As a child I would take long walks in the woods of eastern Finland with my grandmother who was a master forager. She taught me to never take anything without giving back, no matter how small the offering. She said the forest had eyes and ears, and that every act was watched over by the faeries and forest guardians. This made total sense to me back then, as I grew up with many tales and myths of Scandinavian folklore, including faeries and elves. One time we were looking for mushrooms and came upon a rather large harvest. I was ready to start picking, but my grandmother told me to wait. She knelt down and pointed out that right next to the edible mushrooms was a nearly identical, poisonous variety. She said nature makes everything in pairs. Therefore, edible mushrooms have their twin counterpart that are highly poisonous and some, deadly. After demonstrating how to identify the poisonous mushrooms, we picked a small patch of good mushrooms, leaving plenty for the elves and faeries too.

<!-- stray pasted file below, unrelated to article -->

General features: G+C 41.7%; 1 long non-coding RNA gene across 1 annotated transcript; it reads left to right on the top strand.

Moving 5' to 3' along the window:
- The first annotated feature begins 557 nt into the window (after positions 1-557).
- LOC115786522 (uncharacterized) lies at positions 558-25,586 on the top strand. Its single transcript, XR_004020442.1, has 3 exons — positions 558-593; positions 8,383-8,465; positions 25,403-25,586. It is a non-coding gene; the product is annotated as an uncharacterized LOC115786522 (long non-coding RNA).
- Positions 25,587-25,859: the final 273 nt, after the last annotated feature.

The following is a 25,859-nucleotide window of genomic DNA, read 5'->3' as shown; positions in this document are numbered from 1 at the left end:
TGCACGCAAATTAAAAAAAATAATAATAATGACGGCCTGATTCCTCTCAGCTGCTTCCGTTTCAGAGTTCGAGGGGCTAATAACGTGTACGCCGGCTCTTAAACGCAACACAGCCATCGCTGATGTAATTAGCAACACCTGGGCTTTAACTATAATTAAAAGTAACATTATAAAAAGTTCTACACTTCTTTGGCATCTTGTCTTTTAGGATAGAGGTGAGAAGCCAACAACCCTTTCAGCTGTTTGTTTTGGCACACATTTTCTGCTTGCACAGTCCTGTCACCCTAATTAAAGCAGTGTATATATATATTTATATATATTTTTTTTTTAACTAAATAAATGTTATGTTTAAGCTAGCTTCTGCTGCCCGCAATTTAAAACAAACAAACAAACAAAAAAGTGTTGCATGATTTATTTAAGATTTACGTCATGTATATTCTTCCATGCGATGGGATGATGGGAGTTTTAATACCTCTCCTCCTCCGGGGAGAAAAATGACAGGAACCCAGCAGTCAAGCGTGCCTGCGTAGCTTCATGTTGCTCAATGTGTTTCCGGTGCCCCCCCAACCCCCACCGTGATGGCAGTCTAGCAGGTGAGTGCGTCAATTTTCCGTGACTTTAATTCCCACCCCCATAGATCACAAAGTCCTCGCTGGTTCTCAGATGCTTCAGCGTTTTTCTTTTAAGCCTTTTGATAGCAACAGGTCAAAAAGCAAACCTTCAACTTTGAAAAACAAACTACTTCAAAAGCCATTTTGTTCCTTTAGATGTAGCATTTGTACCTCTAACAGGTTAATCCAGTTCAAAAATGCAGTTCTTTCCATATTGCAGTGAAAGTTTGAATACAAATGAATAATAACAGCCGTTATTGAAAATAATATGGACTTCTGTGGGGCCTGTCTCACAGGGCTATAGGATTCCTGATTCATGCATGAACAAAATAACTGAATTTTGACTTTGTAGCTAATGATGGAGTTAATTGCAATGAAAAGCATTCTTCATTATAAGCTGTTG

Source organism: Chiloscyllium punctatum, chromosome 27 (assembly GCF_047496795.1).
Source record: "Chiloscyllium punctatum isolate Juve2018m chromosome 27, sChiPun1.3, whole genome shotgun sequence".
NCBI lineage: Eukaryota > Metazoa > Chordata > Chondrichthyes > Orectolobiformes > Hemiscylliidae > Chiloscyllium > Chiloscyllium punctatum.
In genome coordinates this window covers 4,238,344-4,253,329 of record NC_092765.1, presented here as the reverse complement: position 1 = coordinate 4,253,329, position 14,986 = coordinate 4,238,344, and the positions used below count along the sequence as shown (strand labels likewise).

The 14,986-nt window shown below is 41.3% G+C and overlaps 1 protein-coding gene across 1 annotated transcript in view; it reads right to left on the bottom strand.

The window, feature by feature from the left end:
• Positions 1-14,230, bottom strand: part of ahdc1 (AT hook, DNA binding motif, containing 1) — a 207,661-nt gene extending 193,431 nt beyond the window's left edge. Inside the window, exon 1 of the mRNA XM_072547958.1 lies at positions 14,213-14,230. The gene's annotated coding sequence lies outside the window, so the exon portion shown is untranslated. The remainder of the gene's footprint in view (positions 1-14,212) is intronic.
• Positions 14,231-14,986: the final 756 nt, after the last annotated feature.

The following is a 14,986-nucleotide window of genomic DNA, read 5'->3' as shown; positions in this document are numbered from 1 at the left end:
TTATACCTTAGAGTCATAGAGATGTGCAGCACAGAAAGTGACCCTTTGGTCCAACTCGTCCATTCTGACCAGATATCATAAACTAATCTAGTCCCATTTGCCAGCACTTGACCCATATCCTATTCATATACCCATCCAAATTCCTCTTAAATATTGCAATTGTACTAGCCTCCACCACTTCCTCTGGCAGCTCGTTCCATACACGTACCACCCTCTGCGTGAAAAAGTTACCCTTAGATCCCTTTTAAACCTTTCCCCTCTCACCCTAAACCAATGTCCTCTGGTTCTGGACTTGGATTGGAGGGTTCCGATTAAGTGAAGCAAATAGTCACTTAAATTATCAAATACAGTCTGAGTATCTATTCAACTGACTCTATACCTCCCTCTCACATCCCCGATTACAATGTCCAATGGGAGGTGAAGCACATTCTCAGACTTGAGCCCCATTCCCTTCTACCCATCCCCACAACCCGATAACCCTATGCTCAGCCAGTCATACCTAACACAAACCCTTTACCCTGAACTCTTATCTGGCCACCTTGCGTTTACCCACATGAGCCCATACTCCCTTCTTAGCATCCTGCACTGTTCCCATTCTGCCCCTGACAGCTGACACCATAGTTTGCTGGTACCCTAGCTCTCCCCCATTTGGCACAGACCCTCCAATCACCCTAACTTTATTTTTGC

My grandmother was a highly intuitive being; a mystic poet and an artist, who lived as a hermit in a small cabin that she build far away from society. She knew we were caught in a web of dreamlike existence, and understood that we were merely visitors here. In the Finnish culture, when you enter someone’s house as a visitor, you always bring a gift with you (usually pastries or coffee), and leave your shoes by the front door. In other words, while visiting the earth we should be on our best behavior, give back, and know that every act is accounted for.
Everything has its opposite in this earthly realm that is bound by laws of duality. The poison is right next to the cure. The sun arises from the darkness. We only know hot because of cold.. To experience pleasure one must also experience pain. Every phenomena on earth has its dual nature, as do we. You could say that the earth is a school for learning how to find balance in duality.
Kiitos Mummi. 🙏